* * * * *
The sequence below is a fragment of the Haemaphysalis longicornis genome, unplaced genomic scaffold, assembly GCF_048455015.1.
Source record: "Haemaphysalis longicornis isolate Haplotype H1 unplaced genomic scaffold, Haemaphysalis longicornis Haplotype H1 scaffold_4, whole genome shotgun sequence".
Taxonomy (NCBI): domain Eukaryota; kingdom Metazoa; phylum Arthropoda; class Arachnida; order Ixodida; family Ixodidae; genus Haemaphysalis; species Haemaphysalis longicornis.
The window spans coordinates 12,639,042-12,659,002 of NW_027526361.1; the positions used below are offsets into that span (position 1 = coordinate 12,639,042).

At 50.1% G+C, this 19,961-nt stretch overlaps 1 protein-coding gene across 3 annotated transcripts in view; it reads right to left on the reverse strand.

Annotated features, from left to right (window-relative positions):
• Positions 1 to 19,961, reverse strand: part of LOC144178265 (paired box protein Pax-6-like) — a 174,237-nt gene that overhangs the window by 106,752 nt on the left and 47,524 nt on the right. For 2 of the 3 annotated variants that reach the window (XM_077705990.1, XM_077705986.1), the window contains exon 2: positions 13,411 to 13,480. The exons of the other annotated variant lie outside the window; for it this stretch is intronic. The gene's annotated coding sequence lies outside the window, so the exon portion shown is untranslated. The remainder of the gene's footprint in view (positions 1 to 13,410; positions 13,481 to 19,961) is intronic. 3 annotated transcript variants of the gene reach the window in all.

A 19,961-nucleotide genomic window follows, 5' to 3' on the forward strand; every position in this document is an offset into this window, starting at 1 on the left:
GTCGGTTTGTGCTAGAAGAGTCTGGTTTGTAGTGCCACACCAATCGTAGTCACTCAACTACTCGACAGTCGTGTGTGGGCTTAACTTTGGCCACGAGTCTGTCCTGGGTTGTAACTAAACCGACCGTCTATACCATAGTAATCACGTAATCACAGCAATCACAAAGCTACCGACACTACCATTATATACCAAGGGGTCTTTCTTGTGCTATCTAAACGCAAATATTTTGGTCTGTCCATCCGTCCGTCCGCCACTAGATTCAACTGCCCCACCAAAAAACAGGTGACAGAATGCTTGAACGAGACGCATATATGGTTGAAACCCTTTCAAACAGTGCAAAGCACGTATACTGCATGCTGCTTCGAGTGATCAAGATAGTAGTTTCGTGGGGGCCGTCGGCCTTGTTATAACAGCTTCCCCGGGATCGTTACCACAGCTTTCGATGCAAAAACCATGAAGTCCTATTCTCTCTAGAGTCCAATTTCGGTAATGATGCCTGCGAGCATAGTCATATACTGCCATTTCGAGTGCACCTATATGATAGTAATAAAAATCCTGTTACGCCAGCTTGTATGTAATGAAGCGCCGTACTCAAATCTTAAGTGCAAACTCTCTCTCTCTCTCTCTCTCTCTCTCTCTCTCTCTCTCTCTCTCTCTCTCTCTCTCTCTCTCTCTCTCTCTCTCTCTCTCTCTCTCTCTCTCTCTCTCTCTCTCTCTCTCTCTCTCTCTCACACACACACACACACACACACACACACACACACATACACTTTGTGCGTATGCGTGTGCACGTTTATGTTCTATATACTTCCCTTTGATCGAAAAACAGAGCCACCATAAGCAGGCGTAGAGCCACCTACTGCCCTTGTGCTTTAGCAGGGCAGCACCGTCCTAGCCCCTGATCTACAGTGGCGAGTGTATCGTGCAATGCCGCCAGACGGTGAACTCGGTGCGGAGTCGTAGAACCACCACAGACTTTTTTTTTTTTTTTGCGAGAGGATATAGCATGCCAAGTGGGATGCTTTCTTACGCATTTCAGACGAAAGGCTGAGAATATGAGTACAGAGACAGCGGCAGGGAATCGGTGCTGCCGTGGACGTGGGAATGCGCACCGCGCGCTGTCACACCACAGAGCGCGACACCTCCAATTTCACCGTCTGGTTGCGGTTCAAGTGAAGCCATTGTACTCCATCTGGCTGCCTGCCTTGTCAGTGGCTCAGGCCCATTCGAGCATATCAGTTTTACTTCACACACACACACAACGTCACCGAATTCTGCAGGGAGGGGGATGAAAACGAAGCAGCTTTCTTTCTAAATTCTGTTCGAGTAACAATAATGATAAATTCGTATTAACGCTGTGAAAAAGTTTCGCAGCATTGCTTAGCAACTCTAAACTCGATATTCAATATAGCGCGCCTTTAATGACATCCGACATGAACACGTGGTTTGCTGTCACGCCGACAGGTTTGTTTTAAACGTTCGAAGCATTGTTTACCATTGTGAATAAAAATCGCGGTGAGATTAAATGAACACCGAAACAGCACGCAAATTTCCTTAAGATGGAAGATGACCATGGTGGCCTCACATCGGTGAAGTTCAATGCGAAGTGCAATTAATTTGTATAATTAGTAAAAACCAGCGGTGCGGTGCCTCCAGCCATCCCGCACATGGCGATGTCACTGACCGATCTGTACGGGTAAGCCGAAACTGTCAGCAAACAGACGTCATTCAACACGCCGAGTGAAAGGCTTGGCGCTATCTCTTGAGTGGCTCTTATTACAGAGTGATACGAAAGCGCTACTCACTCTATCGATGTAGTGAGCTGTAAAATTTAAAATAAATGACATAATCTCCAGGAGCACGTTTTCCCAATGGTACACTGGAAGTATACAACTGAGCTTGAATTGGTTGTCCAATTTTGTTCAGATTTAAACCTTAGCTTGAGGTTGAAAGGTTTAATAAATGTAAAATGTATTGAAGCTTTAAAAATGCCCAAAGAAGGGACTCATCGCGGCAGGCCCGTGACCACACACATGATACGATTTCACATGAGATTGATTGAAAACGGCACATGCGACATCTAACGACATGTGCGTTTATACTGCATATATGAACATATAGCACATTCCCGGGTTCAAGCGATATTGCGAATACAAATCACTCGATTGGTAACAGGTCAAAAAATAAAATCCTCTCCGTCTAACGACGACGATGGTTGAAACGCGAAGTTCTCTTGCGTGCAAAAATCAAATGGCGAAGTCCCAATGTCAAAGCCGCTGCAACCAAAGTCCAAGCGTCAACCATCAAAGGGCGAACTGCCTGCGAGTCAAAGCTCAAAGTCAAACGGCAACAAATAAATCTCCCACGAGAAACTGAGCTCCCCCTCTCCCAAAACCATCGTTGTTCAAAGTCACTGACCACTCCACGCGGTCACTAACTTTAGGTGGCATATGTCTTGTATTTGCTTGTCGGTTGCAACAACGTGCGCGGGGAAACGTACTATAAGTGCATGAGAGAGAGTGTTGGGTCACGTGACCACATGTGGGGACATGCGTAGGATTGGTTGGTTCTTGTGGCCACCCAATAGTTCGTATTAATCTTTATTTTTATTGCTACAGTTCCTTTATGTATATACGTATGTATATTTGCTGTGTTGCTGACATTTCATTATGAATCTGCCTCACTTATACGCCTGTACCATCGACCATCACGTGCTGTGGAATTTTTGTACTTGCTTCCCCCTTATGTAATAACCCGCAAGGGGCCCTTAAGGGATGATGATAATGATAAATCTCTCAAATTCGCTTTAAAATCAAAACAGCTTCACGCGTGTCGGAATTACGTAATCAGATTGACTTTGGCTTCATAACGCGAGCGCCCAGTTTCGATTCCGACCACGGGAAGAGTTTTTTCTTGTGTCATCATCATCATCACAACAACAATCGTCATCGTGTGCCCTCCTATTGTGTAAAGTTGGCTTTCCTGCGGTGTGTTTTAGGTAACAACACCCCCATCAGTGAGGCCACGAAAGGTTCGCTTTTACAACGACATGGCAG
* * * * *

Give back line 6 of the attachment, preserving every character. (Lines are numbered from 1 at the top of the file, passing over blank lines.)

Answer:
Annotated features, from left to right (window-relative positions):